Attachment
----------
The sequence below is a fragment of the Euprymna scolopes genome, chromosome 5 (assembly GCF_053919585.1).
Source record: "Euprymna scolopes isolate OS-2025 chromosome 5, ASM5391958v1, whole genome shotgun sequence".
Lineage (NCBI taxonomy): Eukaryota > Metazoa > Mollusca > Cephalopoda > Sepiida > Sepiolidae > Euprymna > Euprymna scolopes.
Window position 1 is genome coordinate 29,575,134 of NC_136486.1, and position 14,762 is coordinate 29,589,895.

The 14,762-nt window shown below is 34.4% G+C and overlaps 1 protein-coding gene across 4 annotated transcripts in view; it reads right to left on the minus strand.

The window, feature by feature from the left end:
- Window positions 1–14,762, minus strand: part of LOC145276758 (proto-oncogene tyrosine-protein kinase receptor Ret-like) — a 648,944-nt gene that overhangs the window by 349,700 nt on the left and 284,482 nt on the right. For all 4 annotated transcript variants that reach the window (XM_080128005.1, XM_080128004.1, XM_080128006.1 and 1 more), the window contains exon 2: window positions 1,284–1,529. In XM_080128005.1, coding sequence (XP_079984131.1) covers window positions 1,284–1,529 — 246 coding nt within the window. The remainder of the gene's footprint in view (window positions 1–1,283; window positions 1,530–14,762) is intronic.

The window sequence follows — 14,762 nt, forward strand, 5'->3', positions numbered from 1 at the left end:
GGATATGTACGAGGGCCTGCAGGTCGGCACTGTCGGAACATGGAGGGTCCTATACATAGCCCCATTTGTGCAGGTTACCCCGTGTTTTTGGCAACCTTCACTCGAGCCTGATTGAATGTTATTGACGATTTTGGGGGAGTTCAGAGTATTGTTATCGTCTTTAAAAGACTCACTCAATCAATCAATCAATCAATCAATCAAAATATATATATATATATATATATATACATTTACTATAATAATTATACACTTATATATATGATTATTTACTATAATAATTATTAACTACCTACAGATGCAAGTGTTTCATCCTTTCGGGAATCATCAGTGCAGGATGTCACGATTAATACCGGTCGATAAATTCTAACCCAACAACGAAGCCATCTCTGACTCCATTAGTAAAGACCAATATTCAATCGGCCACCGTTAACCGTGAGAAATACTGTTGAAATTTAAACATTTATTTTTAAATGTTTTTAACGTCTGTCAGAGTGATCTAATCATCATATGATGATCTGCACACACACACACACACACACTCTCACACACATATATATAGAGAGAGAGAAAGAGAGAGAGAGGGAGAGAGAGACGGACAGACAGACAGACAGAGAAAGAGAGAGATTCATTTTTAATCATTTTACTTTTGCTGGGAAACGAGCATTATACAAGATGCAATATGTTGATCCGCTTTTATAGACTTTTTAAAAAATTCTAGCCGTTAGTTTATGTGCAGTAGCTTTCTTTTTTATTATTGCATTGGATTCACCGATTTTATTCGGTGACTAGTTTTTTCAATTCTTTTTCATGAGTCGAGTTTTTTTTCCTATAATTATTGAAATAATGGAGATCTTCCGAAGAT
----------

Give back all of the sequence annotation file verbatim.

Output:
The sequence below is a fragment of the Euprymna scolopes genome, chromosome 5 (assembly GCF_053919585.1).
Source record: "Euprymna scolopes isolate OS-2025 chromosome 5, ASM5391958v1, whole genome shotgun sequence".
Lineage (NCBI taxonomy): Eukaryota > Metazoa > Mollusca > Cephalopoda > Sepiida > Sepiolidae > Euprymna > Euprymna scolopes.
Window position 1 is genome coordinate 29,575,134 of NC_136486.1, and position 14,762 is coordinate 29,589,895.

The 14,762-nt window shown below is 34.4% G+C and overlaps 1 protein-coding gene across 4 annotated transcripts in view; it reads right to left on the minus strand.

The window, feature by feature from the left end:
- Window positions 1–14,762, minus strand: part of LOC145276758 (proto-oncogene tyrosine-protein kinase receptor Ret-like) — a 648,944-nt gene that overhangs the window by 349,700 nt on the left and 284,482 nt on the right. For all 4 annotated transcript variants that reach the window (XM_080128005.1, XM_080128004.1, XM_080128006.1 and 1 more), the window contains exon 2: window positions 1,284–1,529. In XM_080128005.1, coding sequence (XP_079984131.1) covers window positions 1,284–1,529 — 246 coding nt within the window. The remainder of the gene's footprint in view (window positions 1–1,283; window positions 1,530–14,762) is intronic.

The window sequence follows — 14,762 nt, forward strand, 5'->3', positions numbered from 1 at the left end:
GGATATGTACGAGGGCCTGCAGGTCGGCACTGTCGGAACATGGAGGGTCCTATACATAGCCCCATTTGTGCAGGTTACCCCGTGTTTTTGGCAACCTTCACTCGAGCCTGATTGAATGTTATTGACGATTTTGGGGGAGTTCAGAGTATTGTTATCGTCTTTAAAAGACTCACTCAATCAATCAATCAATCAATCAATCAAAATATATATATATATATATATATATACATTTACTATAATAATTATACACTTATATATATGATTATTTACTATAATAATTATTAACTACCTACAGATGCAAGTGTTTCATCCTTTCGGGAATCATCAGTGCAGGATGTCACGATTAATACCGGTCGATAAATTCTAACCCAACAACGAAGCCATCTCTGACTCCATTAGTAAAGACCAATATTCAATCGGCCACCGTTAACCGTGAGAAATACTGTTGAAATTTAAACATTTATTTTTAAATGTTTTTAACGTCTGTCAGAGTGATCTAATCATCATATGATGATCTGCACACACACACACACACACACTCTCACACACATATATATAGAGAGAGAGAAAGAGAGAGAGAGGGAGAGAGAGACGGACAGACAGACAGACAGAGAAAGAGAGAGATTCATTTTTAATCATTTTACTTTTGCTGGGAAACGAGCATTATACAAGATGCAATATGTTGATCCGCTTTTATAGACTTTTTAAAAAATTCTAGCCGTTAGTTTATGTGCAGTAGCTTTCTTTTTTATTATTGCATTGGATTCACCGATTTTATTCGGTGACTAGTTTTTTCAATTCTTTTTCATGAGTCGAGTTTTTTTTCCTATAATTATTGAAATAATGGAGATCTTCCGAAGAT